I want to dump Google everything and I am down to using only gmail. Feedly is the only service I’m still using that requires a Google login and I was willing to make that trade for now. If only the other services that require a Google or Facebook login would reconsider their stance.

  4. YouTube has started suggesting people use Google+. One can still subscribe and thumbs-up a video, but to make or thumbs-up a comment, one must sign in with G+. I’m hoping YT won’t decide subscribers must go 100% G+ to keep their subscription; I subscribe to YT only to get email alerts when favorites post a new video and searching for them every day would be annoying.

  5. This may be my own peculiar form of obstinance, but the more I am forced to use Google+, the more I resist signing up.

    I had almost made my peace with it and was about to sign up on my own terms, out of curiosity, when they made a Google+ account a requirement to leave reviews of Android apps.

    Now, Google has no problem taking my money for an Android phone or for paid Android apps without having a Google+ account, but to give the play store my opinion of it I have to join a social network I don’t necessarily want anything to do with.

    Since they are transitioning OAuth to Google+, I think the days are numbered for using any Google service without a Google+ account, which would make me reconsider using Android and Gmail.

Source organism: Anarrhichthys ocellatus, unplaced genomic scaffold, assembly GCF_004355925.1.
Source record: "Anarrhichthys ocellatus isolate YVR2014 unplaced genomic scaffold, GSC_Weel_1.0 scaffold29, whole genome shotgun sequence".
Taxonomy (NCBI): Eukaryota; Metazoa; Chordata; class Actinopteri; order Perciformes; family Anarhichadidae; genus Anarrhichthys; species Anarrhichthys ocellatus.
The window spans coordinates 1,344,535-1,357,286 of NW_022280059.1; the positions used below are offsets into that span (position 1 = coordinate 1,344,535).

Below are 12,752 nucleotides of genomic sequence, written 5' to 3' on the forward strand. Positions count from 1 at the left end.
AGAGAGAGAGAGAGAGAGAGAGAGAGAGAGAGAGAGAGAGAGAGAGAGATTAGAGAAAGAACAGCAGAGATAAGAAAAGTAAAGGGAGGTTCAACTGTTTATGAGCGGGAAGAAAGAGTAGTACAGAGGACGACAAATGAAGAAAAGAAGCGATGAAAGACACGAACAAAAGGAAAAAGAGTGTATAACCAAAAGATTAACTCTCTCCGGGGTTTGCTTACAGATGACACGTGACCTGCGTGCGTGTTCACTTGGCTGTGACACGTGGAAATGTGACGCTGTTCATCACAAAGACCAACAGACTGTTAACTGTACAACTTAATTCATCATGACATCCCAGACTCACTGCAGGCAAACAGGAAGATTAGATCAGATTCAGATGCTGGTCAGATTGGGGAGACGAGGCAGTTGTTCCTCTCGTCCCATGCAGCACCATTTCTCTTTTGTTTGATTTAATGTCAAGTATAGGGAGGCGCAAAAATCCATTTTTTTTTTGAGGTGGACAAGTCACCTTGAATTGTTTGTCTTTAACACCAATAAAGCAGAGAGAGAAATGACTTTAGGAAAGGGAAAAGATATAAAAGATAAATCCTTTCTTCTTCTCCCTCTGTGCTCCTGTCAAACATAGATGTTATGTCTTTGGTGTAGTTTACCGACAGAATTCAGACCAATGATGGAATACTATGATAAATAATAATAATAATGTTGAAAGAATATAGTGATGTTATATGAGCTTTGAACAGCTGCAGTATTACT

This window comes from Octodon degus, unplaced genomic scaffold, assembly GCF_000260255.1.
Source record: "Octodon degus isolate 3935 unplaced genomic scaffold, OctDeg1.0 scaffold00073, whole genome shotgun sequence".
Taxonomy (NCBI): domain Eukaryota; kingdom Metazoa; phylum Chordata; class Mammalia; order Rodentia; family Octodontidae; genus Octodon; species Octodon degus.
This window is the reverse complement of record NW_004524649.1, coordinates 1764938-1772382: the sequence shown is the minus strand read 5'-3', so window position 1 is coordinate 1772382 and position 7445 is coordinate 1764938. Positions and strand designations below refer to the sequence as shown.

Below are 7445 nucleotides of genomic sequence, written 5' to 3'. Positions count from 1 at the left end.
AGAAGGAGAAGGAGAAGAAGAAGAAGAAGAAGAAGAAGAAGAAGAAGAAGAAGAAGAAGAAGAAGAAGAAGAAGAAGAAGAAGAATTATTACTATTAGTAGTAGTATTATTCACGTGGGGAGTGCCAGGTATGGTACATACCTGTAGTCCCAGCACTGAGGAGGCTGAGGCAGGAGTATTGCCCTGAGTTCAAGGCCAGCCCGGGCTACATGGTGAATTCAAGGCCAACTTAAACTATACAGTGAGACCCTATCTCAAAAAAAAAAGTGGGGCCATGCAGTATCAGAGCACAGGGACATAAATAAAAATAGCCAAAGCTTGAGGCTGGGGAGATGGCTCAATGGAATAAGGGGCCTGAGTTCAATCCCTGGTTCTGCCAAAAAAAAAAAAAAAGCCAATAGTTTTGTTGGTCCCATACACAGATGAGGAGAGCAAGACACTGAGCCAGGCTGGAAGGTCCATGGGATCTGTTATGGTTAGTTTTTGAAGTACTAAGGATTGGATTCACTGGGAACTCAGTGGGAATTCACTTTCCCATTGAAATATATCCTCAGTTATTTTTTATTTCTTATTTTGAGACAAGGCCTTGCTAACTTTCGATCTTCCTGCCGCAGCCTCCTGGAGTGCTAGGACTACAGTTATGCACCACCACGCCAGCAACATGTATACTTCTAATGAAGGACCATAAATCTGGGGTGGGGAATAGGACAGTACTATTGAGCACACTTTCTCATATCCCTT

6. Surely it must be totally obvious – you having healthy paranoia 😉 – that Google will ultimately move ALL of their services within Google+. If you are a heavy user of Google’s services, I’d really start looking elsewhere now. Alternatively, you could always create an empty Google+ account that’s only used for logging into things – but don’t actually use it for anything yet. Just use it to establish that Google accept it’s genuine and are not going to delete it. Then, when worst comes to worst and you have to use it for something, at least you’ll have got past that hurdle. Having said all of that, I’m 100% with everyone who’s pointed out the proxy/firewall problem.

  7. No kidding. How VERY annoying. Now I have a empty (new) feedly account attached to my fb and my evernote account. Feedly is NOT making any friends with this change.

  8. Feedly SUCKS now. There is NO WAY to log out. Everytime I open a new tab it reloads one of the new (wrong) accounts. How frustrating.

  9. Even from an incognito window its brings up the logged in (wrong) account with no way to log out! Frustrating!

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  1. Feedly's Sharing Options Now Direct Shared Articles To Own Servers, Cuts Out Original Publishers - The Digital Reader
  2. RSS and Newsfeed Readers – Why NOT to Use Feedly | Dr. WhiteCoat